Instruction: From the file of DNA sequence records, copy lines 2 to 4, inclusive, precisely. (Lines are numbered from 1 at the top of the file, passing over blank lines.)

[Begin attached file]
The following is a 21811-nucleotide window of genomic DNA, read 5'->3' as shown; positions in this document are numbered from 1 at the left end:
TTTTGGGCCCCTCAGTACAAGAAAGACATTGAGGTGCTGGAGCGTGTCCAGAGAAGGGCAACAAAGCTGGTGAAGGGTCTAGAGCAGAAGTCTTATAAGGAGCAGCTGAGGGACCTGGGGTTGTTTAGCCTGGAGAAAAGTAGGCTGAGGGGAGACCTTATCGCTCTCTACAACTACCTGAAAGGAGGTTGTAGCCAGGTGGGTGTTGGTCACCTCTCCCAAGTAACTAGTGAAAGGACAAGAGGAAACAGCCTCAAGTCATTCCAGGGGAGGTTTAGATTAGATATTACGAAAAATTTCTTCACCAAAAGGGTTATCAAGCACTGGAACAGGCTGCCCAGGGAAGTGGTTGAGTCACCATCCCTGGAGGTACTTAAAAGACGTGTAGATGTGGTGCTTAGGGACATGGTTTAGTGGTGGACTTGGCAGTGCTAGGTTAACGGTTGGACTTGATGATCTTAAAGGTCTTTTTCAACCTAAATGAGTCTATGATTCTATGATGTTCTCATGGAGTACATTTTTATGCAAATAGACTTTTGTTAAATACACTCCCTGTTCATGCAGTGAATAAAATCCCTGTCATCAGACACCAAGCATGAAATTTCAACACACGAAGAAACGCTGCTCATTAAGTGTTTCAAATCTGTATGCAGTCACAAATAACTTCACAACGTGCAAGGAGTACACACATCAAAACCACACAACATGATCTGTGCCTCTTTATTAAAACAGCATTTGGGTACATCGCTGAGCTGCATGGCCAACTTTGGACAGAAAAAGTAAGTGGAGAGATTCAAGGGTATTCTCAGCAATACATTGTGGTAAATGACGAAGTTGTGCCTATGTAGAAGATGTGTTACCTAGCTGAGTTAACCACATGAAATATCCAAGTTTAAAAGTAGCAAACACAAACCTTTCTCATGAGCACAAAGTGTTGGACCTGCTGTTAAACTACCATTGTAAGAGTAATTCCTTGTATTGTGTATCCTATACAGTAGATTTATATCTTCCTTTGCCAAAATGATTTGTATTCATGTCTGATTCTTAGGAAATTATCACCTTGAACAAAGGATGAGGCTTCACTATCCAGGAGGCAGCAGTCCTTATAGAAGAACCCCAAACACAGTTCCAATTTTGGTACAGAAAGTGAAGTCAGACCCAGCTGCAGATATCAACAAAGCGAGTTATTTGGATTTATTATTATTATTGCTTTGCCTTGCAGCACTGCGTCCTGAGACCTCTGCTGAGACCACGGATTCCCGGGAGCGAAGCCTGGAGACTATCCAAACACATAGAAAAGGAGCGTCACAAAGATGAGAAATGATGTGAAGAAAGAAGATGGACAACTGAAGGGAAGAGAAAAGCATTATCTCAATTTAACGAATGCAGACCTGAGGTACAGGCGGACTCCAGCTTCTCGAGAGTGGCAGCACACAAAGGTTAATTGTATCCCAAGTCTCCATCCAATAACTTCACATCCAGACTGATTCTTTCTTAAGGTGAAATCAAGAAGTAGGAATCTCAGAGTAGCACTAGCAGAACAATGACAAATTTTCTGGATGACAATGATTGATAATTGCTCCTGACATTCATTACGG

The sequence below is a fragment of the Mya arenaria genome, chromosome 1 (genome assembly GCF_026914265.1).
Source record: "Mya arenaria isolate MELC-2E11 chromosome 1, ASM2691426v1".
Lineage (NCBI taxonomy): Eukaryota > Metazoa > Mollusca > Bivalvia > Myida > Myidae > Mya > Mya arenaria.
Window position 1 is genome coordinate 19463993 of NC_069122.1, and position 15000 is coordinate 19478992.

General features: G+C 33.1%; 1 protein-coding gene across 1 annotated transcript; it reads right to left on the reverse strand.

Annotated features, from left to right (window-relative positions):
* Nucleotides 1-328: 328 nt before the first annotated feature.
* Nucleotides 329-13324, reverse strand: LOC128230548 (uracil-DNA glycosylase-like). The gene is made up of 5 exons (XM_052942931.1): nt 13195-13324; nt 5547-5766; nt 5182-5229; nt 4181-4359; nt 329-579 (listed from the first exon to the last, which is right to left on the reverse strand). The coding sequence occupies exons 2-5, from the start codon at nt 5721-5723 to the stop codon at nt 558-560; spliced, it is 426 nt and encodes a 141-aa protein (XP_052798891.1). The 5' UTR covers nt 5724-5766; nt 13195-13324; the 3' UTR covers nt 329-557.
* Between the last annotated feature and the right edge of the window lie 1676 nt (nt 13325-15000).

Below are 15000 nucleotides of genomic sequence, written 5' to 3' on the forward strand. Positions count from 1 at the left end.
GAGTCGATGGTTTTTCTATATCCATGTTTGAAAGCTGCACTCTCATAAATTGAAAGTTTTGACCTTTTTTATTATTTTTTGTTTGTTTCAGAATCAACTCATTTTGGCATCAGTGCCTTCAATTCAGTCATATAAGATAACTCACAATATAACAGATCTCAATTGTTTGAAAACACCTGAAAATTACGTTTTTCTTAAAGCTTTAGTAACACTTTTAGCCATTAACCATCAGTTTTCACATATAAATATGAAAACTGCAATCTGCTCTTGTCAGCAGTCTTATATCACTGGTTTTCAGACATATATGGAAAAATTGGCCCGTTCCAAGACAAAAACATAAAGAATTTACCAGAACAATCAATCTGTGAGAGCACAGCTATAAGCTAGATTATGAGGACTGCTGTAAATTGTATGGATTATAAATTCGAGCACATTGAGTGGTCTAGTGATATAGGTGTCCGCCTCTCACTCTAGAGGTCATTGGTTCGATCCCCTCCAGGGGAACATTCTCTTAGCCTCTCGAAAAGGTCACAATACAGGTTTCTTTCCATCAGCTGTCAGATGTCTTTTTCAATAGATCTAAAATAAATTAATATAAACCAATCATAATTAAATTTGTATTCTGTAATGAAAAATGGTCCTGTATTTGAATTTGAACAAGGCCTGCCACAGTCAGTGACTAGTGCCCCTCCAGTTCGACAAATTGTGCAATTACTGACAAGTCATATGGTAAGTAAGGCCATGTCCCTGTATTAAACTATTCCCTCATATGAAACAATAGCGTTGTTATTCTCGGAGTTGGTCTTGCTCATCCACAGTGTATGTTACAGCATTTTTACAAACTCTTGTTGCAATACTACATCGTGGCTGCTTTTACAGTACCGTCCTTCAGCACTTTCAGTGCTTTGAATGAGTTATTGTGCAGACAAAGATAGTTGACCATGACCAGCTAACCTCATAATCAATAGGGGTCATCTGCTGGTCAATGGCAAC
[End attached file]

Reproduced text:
TTTTGGGCCCCTCAGTACAAGAAAGACATTGAGGTGCTGGAGCGTGTCCAGAGAAGGGCAACAAAGCTGGTGAAGGGTCTAGAGCAGAAGTCTTATAAGGAGCAGCTGAGGGACCTGGGGTTGTTTAGCCTGGAGAAAAGTAGGCTGAGGGGAGACCTTATCGCTCTCTACAACTACCTGAAAGGAGGTTGTAGCCAGGTGGGTGTTGGTCACCTCTCCCAAGTAACTAGTGAAAGGACAAGAGGAAACAGCCTCAAGTCATTCCAGGGGAGGTTTAGATTAGATATTACGAAAAATTTCTTCACCAAAAGGGTTATCAAGCACTGGAACAGGCTGCCCAGGGAAGTGGTTGAGTCACCATCCCTGGAGGTACTTAAAAGACGTGTAGATGTGGTGCTTAGGGACATGGTTTAGTGGTGGACTTGGCAGTGCTAGGTTAACGGTTGGACTTGATGATCTTAAAGGTCTTTTTCAACCTAAATGAGTCTATGATTCTATGATGTTCTCATGGAGTACATTTTTATGCAAATAGACTTTTGTTAAATACACTCCCTGTTCATGCAGTGAATAAAATCCCTGTCATCAGACACCAAGCATGAAATTTCAACACACGAAGAAACGCTGCTCATTAAGTGTTTCAAATCTGTATGCAGTCACAAATAACTTCACAACGTGCAAGGAGTACACACATCAAAACCACACAACATGATCTGTGCCTCTTTATTAAAACAGCATTTGGGTACATCGCTGAGCTGCATGGCCAACTTTGGACAGAAAAAGTAAGTGGAGAGATTCAAGGGTATTCTCAGCAATACATTGTGGTAAATGACGAAGTTGTGCCTATGTAGAAGATGTGTTACCTAGCTGAGTTAACCACATGAAATATCCAAGTTTAAAAGTAGCAAACACAAACCTTTCTCATGAGCACAAAGTGTTGGACCTGCTGTTAAACTACCATTGTAAGAGTAATTCCTTGTATTGTGTATCCTATACAGTAGATTTATATCTTCCTTTGCCAAAATGATTTGTATTCATGTCTGATTCTTAGGAAATTATCACCTTGAACAAAGGATGAGGCTTCACTATCCAGGAGGCAGCAGTCCTTATAGAAGAACCCCAAACACAGTTCCAATTTTGGTACAGAAAGTGAAGTCAGACCCAGCTGCAGATATCAACAAAGCGAGTTATTTGGATTTATTATTATTATTGCTTTGCCTTGCAGCACTGCGTCCTGAGACCTCTGCTGAGACCACGGATTCCCGGGAGCGAAGCCTGGAGACTATCCAAACACATAGAAAAGGAGCGTCACAAAGATGAGAAATGATGTGAAGAAAGAAGATGGACAACTGAAGGGAAGAGAAAAGCATTATCTCAATTTAACGAATGCAGACCTGAGGTACAGGCGGACTCCAGCTTCTCGAGAGTGGCAGCACACAAAGGTTAATTGTATCCCAAGTCTCCATCCAATAACTTCACATCCAGACTGATTCTTTCTTAAGGTGAAATCAAGAAGTAGGAATCTCAGAGTAGCACTAGCAGAACAATGACAAATTTTCTGGATGACAATGATTGATAATTGCTCCTGACATTCATTACGG

The sequence below is a fragment of the Mya arenaria genome, chromosome 1 (genome assembly GCF_026914265.1).
Source record: "Mya arenaria isolate MELC-2E11 chromosome 1, ASM2691426v1".